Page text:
At the launch of the new [STUDIOCRIT] event series we explored concepts of displacement, home and belonging with Maria Christoforatou.
Maria prepared a detailed presentation with images of her work including drawings, painting, sculpture, installation. She also presented her research with mind maps and a collection of archival images.
In her work, Maria explores the relationship between the emotional and physical dimensions of belonging via the concept of “home”. This sense of belonging is tied up with “place” and characteristic of her approach is the association of the distinct concepts of “house” and “home” – both contained within the Greek word οἶκος. Maria identifies the figure of the home in her work with the self or the body. Referencing Alison Blunt, she suggests that ideas of home are nostalgically associated with imagined authenticity rather than lived experience. It is therefore a concern with identity that lies at the root of her project.
Focusing on the relationship between the structure of a dwelling and the body/self that occupies it, my mixed-media work, works on paper, sculptures, paintings, and installations bring to light paths to awareness and articulation of one’s own subjectivity.
Maria related her own experiences of trauma and displacement in relation to her childhood memories of home and its destruction in two house fires. She showed a haunting image of her grandmother’s family home in Cephalonia after it was destroyed by the 1953 Ionian earthquake, “leaving the stone facade intact, which is there to this day, resulting in her displacement and eventual move to Athens”.
In her research, Maria engages with narratives of home and displacement in contemporary art. Referencing the work of Doris Salcedo and Mona Hatoum, she explores the ways that art practice can “mediate the emotional connection of the self with one’s surrounding[s]”. This concern is also evident in her practice, where she engages with the question of how objects can convey a sense of displacement, becoming “agents of experience for the viewer”. She uses diverse materials in surprising ways to confound and displace the viewer. Collapsed (2009) is a small black metal sculpture that appears to be fragile and lightweight, as though it were made of paper or ribbons. At times, the house/home in Maria’s work has been stripped down to its structural elements. Here just the frame remains, as though it has been gutted by fire, crushed by an irresistible force or more often as a placeholder or token of home. In this incarnation the house is exposed on all sides, blending with its environment. It cannot provide shelter and functions either as a monument to the past or a diagram for something to build in the future.
More often the house appears to be a self-contained unit – a paradoxically closed system – cut off from its environment. At times it is a hollow shell, such as There’s no home for you here (2012), a small walnut wood house sealed on all sides, which emits intermittent sighs. At other times it is solid, such as Untitled (2013), which is made from a single piece of blue polystyrene. This sculpture is both monolithic and portable due to its small size.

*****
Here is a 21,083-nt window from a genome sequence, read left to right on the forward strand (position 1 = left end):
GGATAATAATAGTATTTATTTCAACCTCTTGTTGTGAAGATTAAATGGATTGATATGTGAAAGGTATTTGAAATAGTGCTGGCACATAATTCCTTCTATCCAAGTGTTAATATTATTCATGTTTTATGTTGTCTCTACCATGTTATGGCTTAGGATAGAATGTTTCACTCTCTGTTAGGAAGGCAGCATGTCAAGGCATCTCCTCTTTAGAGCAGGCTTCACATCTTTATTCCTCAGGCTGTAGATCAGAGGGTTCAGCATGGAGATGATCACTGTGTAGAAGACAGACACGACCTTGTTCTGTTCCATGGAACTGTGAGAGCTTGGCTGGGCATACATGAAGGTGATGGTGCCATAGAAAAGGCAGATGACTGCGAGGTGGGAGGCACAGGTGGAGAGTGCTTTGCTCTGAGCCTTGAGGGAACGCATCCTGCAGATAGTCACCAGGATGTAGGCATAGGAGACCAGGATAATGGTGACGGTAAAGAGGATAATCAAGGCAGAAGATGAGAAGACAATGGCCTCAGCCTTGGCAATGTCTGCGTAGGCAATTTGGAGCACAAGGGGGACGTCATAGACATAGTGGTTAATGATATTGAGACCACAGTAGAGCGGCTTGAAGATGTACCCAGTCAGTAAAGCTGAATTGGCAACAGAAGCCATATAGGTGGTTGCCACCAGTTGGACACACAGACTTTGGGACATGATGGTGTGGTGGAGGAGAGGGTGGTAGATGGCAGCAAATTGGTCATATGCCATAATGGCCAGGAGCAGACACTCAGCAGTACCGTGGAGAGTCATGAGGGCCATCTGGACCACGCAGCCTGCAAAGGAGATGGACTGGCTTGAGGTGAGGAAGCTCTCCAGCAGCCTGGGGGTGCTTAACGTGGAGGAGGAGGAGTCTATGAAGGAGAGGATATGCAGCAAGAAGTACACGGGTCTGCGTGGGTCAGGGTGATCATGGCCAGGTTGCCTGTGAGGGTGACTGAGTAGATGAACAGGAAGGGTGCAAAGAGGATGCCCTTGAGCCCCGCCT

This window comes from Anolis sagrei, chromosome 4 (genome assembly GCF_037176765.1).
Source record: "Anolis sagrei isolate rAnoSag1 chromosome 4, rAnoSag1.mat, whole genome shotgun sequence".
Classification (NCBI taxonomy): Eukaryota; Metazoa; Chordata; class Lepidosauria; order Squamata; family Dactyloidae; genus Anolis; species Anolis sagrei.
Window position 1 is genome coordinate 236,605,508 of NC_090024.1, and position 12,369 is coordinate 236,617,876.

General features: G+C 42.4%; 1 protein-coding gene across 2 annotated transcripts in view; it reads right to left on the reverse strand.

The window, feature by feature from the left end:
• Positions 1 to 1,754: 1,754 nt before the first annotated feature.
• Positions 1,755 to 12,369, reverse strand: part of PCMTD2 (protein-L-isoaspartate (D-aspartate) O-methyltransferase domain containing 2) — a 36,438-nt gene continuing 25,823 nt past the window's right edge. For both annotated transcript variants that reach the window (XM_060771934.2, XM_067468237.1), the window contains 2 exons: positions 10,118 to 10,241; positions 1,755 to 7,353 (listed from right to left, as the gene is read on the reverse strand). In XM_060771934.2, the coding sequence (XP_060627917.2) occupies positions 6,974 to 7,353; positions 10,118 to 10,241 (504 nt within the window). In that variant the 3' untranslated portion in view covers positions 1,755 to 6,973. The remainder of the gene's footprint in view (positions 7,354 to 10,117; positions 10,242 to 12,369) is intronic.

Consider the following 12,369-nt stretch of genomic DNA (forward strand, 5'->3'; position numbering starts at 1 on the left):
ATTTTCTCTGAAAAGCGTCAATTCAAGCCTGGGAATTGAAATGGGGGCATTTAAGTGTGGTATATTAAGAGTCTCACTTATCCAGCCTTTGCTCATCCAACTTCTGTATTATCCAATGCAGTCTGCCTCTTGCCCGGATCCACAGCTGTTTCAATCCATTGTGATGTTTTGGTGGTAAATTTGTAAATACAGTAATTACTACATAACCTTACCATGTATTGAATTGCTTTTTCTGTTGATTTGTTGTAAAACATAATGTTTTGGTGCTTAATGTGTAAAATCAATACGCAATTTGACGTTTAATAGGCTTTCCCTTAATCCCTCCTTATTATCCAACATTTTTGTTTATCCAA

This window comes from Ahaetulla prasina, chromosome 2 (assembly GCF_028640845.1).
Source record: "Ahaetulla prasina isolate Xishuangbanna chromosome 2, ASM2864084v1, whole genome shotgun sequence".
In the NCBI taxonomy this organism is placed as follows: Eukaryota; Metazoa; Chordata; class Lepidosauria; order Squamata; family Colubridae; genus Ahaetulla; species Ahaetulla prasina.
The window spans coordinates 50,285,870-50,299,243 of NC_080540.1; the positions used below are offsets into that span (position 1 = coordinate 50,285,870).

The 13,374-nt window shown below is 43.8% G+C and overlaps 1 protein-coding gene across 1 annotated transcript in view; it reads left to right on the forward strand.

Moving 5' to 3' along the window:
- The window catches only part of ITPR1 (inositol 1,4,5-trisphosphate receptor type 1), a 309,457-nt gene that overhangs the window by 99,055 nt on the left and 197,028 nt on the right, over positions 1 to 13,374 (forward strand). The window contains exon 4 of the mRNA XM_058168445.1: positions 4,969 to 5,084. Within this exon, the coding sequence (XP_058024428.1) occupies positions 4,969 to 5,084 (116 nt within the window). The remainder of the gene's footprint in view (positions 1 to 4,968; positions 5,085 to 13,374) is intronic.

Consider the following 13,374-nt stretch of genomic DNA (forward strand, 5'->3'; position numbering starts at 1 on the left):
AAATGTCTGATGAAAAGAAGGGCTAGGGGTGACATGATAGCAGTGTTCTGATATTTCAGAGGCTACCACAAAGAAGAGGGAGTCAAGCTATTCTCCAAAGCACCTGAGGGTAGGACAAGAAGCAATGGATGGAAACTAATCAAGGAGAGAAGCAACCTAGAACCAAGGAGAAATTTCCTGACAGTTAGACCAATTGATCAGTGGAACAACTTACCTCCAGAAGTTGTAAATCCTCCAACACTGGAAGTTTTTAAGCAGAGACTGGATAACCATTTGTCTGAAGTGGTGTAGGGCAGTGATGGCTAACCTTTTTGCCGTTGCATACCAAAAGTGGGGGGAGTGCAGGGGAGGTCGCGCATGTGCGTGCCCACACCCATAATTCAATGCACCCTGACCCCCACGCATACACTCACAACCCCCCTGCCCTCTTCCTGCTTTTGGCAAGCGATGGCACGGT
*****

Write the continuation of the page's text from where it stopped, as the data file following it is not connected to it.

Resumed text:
A sculpture from the Constructing Spaces series (2014) breaks with this binary opposition between the hermetically sealed closed system and the gutted, emptied-out frame. It is a small wooden house, hollow inside and sealed throughout but for a plastic drain pipe sticking out of the bottom. The pipe is ravaged and convoluted as it doubles back on itself. The end of the pipe is flared, suggesting a mouth or an exploratory appendage of some sort. This house does not hide its fundamental dependency on the urban infrastructure of water supply and waste-water pipes. Was it part of an extended underground network of pipes connected to other semi-autonomous dwellings overground? Is the appendage searching for a break in the network to latch onto and become part of the network once again?
A process of destroying and recreating over and over again is at the core of my practice, which often salvages and reworks remnants, fragments and debris. Images of, or motifs relating to, the physical construction of houses are arranged, and then rearranged; it is almost as an act of incessant reminder that one’s home is as fragile and transient…
Maria is a prolific artist and her recent work is a substantial collection of collages which feature the familiar house trope in all kinds of configurations and juxtapositions. She subjects the images to a process of degradation as she repeatedly photocopies the same image to “remove its history”, thereby producing highly contrasted generic images that everyone can relate to.
Maria’s studio crit highlighted a common interest in the concepts of home, (dis)location, identity and urbanity. We’re on the lookout for a venue to organise an exhibition or other event on these themes. If you’re interested in collaborating as an artist, writer, curator or editor please get in touch.
If you would like to show your work at a Studio Crit from June 2016 onwards please visit the page to read the guidelines and get in touch with a preferred date. The Studio Crit is a good opportunity to set some goals for your work. The purpose of a studio crit is to visit an artist’s studio for a structured viewing and discussion of the work.
[STUDIOCRIT]#01 Maria Christoforatou: Displacement took place on 20 March 2016 at The Field, New Cross. For more info please visit the event page.